A visit from the Russian mafia

Kato writes*

The collapse of the Soviet Union was followed by major economic transformations in the dawn of 1990s Russia. Rapid privatisation of the market and liberalization of economic policies gave rise to many private businesses. Since the collapse of SU left many soldiers, and Soviet team sportsmen unemployed, they came together to form racketeering groups specializing in exploiting the profits the private sector made. Extorting, or “appropriating someone’s property under threat of violence or damage to that subject’s prop­erty” (Volkov, Vadim. Violent Entrepreneurs : The Use of Force in the Making of Russian Capitalism, p.3) was their business model, and given the lack of rule of law, this model proved to be a major success. Since this period coincided with the gradual restoration of Russian central authority, structure of all formal institutions of Russia came came to be shaped by gangsters. Now, in such conditions, paying a bribe was a given, and an economy characterized with corruption started to grow and influence its neighbouring country: Ukraine.

Everything was up for grabs, and therefore ‘Aluminium Wars’ took off. Aluminium Wars were waged by gangsters for the influence on Russian Aluminium production. Violence soared, and those who came out as winners, formed into the network of oligarchs, who practiced huge control over Russian resources. Why these above-mentioned processes had a great impact on Ukrainian economics has an origin in a great political and economic proximity of the two countries.

It has to be noted that Russian ethnic population in Ukraine is substantial, amounting to 17%; therefore, so is proportion of the pro-Russian electorate [pdf, p.5.] In addition to that, Ukraine is dependent on most of its oil and gas from Russia, and this dependency is exacerbated given Ukraine has special discounted prices for these resources [ibid, p.7]. Another indicator to the dependency of Ukraine on Russia is how over time, Russia has always been a significant market for Ukrainian exports. For instance, looking at Ukrainian exports of 1996, 38.7% of total exports is owed to Russia [ibid, p.8]. Lastly, Ukraine is, and was in the 90s, a major receiver of Russia FDI, that’s why in the resource sector “out of the six Ukrainian oil-refining plants (ORPs), four are owned by Russian companies.” [ibid, p.10].

Given the above mentioned, it is reasonable to conclude that the economic phenomenon present in Russia had a great potential of impacting that of Ukraine. Importantly, the clear link is to be made between the roaming banditry and Russian economics at first, before discussing its implications on Ukrainian economy.

The interconnectedness of gangsters and economics ran deep. Russian entrepreneurship was based on engaging in criminal activity such as extortion, bribery, and even murder – “During that time, murder was a depressingly common way of resolving business disputes.” Violent entrepreneurship soared with the increased availability of valuable natural resources. According to CNN, out of the Russian oil, gas, timber and aluminum industries, rose a small number of individuals, and among those small group of people, were not only Russian, but also Ukrainian individuals.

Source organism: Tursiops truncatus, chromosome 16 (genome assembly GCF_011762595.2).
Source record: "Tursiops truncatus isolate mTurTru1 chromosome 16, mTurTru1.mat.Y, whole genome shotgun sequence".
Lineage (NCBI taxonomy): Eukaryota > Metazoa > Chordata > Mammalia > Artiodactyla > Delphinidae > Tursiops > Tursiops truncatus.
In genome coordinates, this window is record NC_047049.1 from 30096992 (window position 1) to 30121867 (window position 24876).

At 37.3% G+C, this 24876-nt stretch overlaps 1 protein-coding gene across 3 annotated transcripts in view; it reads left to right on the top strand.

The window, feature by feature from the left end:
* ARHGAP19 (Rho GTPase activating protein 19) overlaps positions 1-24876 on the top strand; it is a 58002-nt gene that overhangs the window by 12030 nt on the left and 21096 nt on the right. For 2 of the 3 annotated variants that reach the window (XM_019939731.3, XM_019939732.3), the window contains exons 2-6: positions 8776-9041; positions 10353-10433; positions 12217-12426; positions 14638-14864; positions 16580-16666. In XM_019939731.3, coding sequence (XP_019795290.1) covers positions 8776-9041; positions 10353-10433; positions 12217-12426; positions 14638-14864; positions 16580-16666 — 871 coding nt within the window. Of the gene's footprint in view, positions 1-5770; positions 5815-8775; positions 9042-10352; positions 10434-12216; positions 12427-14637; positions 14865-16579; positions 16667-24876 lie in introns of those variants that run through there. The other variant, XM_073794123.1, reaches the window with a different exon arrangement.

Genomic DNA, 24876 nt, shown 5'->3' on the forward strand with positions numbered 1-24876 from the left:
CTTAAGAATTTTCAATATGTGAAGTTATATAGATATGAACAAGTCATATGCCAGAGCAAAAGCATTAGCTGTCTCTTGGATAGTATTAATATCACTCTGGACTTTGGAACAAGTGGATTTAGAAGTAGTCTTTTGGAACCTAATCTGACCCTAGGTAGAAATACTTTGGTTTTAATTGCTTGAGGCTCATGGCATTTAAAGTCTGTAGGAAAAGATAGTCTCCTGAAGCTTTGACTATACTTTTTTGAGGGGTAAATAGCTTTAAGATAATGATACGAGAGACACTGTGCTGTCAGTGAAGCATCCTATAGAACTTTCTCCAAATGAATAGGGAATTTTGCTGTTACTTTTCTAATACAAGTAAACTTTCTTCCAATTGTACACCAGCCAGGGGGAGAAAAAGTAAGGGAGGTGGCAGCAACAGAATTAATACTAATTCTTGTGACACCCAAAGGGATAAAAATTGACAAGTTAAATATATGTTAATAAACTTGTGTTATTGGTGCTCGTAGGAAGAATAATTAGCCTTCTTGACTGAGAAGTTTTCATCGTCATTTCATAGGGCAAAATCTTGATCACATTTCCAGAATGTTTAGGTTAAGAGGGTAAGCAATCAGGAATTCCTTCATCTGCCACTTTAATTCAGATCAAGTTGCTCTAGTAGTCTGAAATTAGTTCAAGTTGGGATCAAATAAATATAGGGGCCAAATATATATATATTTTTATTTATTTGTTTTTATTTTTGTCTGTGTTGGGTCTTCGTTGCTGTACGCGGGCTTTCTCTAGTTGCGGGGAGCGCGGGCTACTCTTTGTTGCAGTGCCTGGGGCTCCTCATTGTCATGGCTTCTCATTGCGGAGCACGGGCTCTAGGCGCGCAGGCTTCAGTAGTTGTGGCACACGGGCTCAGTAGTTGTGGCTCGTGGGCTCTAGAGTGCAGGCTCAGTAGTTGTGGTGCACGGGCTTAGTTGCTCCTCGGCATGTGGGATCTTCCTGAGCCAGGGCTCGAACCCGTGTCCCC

Bottom Line: Russia’s and Ukraine’s strong economic interconnectedness is essentially predisposed by their geographic and cultural proximity. Therefore, Ukrainian economics was greatly influenced by the violent entrepreneurship that took off in post-soviet Russia.


* Please help my Growth & Development Economics students by commenting on unclear analysis, alternative perspectives, better data sources, or maybe just saying something nice :).

Author: David Zetland

I'm a political-economist from California who now lives in Amsterdam.

2 thoughts on “A visit from the Russian mafia”

  1. Really excited to see someone writing about this! As I commented somewhere earlier, I am looking forward to see how you will apply things learnt in the Politics and Development course to this particular case.

    You probably know the things I am about to say already, but, nevertheless. First, I think you should spend some time introducing quite some nuances of the topic and the setting for the reader. The theme is quite unique so more in depth explanations are not going to be just ‘waste of words’. Things like how exactly the racketeering groups form can sometimes be crucial to explain.

    Another thing to mention has to do with where you get information from. Or, more like, the publication dates of your sources. I see that quite some of them date back 10 years or more. Both political and economic landscapes have changed drastically in Ukraine since 2013. So that, it is important not to assume the longevity of what you find in a source from 2008.

    Great post!

    1. Hi Dyma! Thank you for your feedback.
      Your first comment is definitely on point for I was debating whether more detailed introduction of the concept of violent entrepreneurship is necessary. I will definitely try to incorporate more nuances for the reader, especially because I discovered throughout this research that many of these nuances greatly affect the discourse about economics.
      As for your second comment, I did incorporate few old sources, like the one on research of Ukrainian exports from 90s. There are two reasons I have that: I am essentially investigating the past with this paper , and therefore, I am more interested in what was happening then, rather than now. Secondly, it has come to my attention that there is a lack of research about this topic in general, and finding relevant sources around my topic has proven to be challenging.
      Thank you for your comments!

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